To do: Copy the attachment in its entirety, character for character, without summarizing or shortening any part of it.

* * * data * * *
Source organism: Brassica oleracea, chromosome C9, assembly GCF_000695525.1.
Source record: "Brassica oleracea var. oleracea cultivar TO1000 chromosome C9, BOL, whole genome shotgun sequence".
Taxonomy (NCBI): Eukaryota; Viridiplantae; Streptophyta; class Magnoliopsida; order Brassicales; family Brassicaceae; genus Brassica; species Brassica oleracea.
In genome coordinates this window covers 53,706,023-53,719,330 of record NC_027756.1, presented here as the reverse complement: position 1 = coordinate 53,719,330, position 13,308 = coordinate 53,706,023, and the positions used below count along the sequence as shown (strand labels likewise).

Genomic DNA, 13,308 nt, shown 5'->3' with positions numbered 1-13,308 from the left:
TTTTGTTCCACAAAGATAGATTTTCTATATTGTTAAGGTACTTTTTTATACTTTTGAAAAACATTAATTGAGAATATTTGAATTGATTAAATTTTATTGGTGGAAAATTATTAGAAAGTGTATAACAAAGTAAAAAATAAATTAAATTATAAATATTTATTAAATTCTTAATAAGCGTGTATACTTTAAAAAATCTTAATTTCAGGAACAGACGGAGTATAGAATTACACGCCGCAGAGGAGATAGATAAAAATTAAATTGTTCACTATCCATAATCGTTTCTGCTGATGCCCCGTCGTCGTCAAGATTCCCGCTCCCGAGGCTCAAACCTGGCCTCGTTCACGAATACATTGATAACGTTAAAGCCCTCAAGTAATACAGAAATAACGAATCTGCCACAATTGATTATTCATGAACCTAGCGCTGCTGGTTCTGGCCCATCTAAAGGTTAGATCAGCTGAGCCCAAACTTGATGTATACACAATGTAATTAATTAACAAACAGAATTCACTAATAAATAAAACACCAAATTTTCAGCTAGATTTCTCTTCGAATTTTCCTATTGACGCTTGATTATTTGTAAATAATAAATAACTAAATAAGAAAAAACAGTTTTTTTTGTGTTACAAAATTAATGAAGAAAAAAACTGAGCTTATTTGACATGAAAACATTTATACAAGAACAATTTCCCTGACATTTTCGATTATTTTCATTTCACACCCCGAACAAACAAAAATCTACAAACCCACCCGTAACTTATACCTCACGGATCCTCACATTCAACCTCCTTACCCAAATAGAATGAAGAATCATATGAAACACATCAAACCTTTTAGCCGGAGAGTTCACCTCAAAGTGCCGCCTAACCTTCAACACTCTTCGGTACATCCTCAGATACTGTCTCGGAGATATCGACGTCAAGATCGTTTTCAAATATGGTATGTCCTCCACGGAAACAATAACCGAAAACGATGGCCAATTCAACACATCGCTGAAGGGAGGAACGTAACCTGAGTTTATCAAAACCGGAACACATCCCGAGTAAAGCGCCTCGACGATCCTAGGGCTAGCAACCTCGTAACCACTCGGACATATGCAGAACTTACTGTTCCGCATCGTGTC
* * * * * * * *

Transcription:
Source organism: Brassica oleracea, chromosome C9, assembly GCF_000695525.1.
Source record: "Brassica oleracea var. oleracea cultivar TO1000 chromosome C9, BOL, whole genome shotgun sequence".
Taxonomy (NCBI): Eukaryota; Viridiplantae; Streptophyta; class Magnoliopsida; order Brassicales; family Brassicaceae; genus Brassica; species Brassica oleracea.
In genome coordinates this window covers 53,706,023-53,719,330 of record NC_027756.1, presented here as the reverse complement: position 1 = coordinate 53,719,330, position 13,308 = coordinate 53,706,023, and the positions used below count along the sequence as shown (strand labels likewise).

Genomic DNA, 13,308 nt, shown 5'->3' with positions numbered 1-13,308 from the left:
TTTTGTTCCACAAAGATAGATTTTCTATATTGTTAAGGTACTTTTTTATACTTTTGAAAAACATTAATTGAGAATATTTGAATTGATTAAATTTTATTGGTGGAAAATTATTAGAAAGTGTATAACAAAGTAAAAAATAAATTAAATTATAAATATTTATTAAATTCTTAATAAGCGTGTATACTTTAAAAAATCTTAATTTCAGGAACAGACGGAGTATAGAATTACACGCCGCAGAGGAGATAGATAAAAATTAAATTGTTCACTATCCATAATCGTTTCTGCTGATGCCCCGTCGTCGTCAAGATTCCCGCTCCCGAGGCTCAAACCTGGCCTCGTTCACGAATACATTGATAACGTTAAAGCCCTCAAGTAATACAGAAATAACGAATCTGCCACAATTGATTATTCATGAACCTAGCGCTGCTGGTTCTGGCCCATCTAAAGGTTAGATCAGCTGAGCCCAAACTTGATGTATACACAATGTAATTAATTAACAAACAGAATTCACTAATAAATAAAACACCAAATTTTCAGCTAGATTTCTCTTCGAATTTTCCTATTGACGCTTGATTATTTGTAAATAATAAATAACTAAATAAGAAAAAACAGTTTTTTTTGTGTTACAAAATTAATGAAGAAAAAAACTGAGCTTATTTGACATGAAAACATTTATACAAGAACAATTTCCCTGACATTTTCGATTATTTTCATTTCACACCCCGAACAAACAAAAATCTACAAACCCACCCGTAACTTATACCTCACGGATCCTCACATTCAACCTCCTTACCCAAATAGAATGAAGAATCATATGAAACACATCAAACCTTTTAGCCGGAGAGTTCACCTCAAAGTGCCGCCTAACCTTCAACACTCTTCGGTACATCCTCAGATACTGTCTCGGAGATATCGACGTCAAGATCGTTTTCAAATATGGTATGTCCTCCACGGAAACAATAACCGAAAACGATGGCCAATTCAACACATCGCTGAAGGGAGGAACGTAACCTGAGTTTATCAAAACCGGAACACATCCCGAGTAAAGCGCCTCGACGATCCTAGGGCTAGCAACCTCGTAACCACTCGGACATATGCAGAACTTACTGTTCCGCATCGTGTC